• Prepare your client for the mediation. Explain about current and past jury verdicts and arrive at a range of value with your client. Inform your client about the          cost of trying the case. Keep your client’s expectations low. If the mediation produces a better result than your range of value, your client will be more likely to            accept it and feel satisfied. 

• Subrogation. Communicate with counsel for the subrogated carriers prior to the mediation. Ask counsel for the subrogated carriers to attend the mediation or at         least be available by phone. Tell counsel for the subrogated carriers about your liability or causation concerns. If there is a defense medical exam report, send it to     counsel for the subrogated carrier prior to the mediation and tell counsel that you will need a significant reduction in the lien in order to settle the case.

• Make use of the pro rata subrogation statute. Send it to counsel for the subrogated carrier in advance of the mediation. Argue it. It is powerful.

• Communicate effectively. Communicate with counsel for the subrogated carriers during the mediation. Once you have the final settlement offer, call counsel for       the subrogated carriers from the mediation and if possible negotiate reductions at that time. Make use of all of the defense arguments on liability and causation.          This is important because most clients want to know their “walk away” number before they will consent to the final settlement offer at the mediation.

• Settlement agreement. Ask for a written agreement setting forth all of the terms of the settlement from the mediator upon conclusion of the mediation. • Timing of     settlement check. Make sure the written agreement addresses court costs and when you can expect to receive the settlement check.

From the Defendant’s Perspective

Certainly, the practical tips stated above apply to the defense, as well. In addition, defense counsel should consider the following:

• Have your decision maker present in person at the mediation. The chances of achieving a settlement are significantly increased if the adjuster or decision           maker is present at the mediation as opposed to being available by telephone.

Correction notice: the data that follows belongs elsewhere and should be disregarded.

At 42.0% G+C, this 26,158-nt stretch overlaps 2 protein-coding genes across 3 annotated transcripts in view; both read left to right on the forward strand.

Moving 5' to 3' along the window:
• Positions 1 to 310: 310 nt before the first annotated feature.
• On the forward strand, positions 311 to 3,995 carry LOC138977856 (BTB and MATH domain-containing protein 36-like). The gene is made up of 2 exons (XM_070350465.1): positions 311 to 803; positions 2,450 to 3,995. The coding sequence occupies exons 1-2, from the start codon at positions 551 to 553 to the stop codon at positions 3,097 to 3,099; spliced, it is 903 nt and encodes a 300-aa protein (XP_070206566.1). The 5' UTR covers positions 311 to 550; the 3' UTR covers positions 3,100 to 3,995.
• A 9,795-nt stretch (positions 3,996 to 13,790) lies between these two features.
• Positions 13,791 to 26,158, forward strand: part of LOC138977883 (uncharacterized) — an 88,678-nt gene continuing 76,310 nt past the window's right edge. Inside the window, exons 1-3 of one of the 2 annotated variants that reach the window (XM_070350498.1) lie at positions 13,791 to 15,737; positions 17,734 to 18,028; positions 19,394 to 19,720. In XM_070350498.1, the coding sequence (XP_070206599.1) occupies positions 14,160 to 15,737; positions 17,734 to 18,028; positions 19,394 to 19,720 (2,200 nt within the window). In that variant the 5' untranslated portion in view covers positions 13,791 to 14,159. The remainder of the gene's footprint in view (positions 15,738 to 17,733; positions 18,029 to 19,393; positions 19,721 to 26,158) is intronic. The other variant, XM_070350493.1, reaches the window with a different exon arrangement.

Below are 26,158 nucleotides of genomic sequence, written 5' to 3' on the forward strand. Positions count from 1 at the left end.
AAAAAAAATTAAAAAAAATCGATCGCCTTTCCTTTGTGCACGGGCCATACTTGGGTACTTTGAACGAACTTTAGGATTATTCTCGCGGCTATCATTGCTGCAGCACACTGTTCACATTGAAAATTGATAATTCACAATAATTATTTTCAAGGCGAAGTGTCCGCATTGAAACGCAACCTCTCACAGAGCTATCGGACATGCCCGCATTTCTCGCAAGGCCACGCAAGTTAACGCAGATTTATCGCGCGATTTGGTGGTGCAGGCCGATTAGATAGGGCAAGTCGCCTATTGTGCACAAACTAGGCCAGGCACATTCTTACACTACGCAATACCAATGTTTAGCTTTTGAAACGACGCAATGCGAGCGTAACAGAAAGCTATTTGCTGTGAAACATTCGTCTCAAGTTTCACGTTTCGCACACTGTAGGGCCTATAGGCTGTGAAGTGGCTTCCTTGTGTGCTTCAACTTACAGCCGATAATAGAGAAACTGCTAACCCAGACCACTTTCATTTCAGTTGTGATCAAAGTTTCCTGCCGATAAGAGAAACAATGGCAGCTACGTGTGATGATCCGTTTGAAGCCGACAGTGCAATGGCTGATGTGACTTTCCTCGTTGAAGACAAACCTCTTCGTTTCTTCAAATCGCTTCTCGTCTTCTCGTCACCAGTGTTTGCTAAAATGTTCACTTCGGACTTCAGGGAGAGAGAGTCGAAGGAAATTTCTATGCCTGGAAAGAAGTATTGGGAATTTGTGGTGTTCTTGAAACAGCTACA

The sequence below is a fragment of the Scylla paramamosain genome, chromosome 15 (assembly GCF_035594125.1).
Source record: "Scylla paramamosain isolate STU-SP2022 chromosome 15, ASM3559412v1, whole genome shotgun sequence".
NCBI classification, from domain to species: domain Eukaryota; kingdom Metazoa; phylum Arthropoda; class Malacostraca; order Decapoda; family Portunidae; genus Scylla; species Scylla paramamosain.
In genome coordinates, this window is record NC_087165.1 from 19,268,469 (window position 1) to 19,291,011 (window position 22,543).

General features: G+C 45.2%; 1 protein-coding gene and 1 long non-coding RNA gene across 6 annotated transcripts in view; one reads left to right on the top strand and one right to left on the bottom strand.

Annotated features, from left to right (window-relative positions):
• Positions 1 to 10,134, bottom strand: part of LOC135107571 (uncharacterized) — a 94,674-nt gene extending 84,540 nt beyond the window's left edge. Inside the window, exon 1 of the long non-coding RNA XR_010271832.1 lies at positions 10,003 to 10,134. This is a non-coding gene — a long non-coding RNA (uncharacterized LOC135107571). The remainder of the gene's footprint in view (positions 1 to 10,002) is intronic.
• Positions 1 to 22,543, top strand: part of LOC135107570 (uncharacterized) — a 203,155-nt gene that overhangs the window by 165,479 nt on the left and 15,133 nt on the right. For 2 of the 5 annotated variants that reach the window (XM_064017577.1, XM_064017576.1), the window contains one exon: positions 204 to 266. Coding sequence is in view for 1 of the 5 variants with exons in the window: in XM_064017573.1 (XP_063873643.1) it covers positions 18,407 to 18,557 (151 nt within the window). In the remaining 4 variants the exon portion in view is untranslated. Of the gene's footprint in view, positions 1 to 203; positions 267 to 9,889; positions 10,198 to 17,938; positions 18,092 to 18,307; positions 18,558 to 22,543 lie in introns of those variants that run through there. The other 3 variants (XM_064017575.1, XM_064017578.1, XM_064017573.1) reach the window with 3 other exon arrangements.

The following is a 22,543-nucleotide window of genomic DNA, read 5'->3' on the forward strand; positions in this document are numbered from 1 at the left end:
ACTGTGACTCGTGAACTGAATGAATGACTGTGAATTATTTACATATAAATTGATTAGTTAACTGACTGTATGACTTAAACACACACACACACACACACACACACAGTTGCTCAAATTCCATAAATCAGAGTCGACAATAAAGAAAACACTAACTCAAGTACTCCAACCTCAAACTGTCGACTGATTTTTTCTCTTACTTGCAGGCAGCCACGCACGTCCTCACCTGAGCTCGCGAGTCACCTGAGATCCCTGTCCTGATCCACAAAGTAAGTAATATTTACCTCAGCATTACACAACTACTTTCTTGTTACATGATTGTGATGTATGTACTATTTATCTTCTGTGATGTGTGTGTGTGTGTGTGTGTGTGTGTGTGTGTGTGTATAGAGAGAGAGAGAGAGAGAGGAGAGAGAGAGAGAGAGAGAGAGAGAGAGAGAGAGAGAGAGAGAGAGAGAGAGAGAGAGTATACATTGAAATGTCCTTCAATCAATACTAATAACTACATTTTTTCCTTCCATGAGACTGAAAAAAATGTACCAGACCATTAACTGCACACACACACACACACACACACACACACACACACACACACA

• Communicate with opposing counsel prior to the mediation. Communicate with opposing counsel prior to the mediation regarding all economic damages,           subrogation liens, outstanding bills, other debts and payments made by the plaintiff. Make sure all parties have the same economic damages so you can properly       evaluate the case and there will be no surprises at the mediation.

• Carefully consider all non-economic damages in your evaluation. The Robinson v. Bates medical bills are only one factor in evaluating the case. In many             cases, the non – economic damages are the primary value drivers.

• Come to the mediation with a range of value as opposed to an inflexible number. Evaluating a case is not an exact science. It is necessary to place a range      of value for settlement purposes on cases due to the variables each case presents.

• Be sure to include all expert reports with your mediation position statement regarding liability and damages. Powerful expert reports will cause plaintiffs to    re-evaluate their settlement positions.

By following these practical tips, the vast majority of cases in litigation should settle at mediation. Remember, mediation is about compromise on both sides. This means that plaintiffs accept less money than they want, and defendants pay more money than they want. Generally, it is in the best interests of both parties to avoid the risks and costs associated with a jury trial.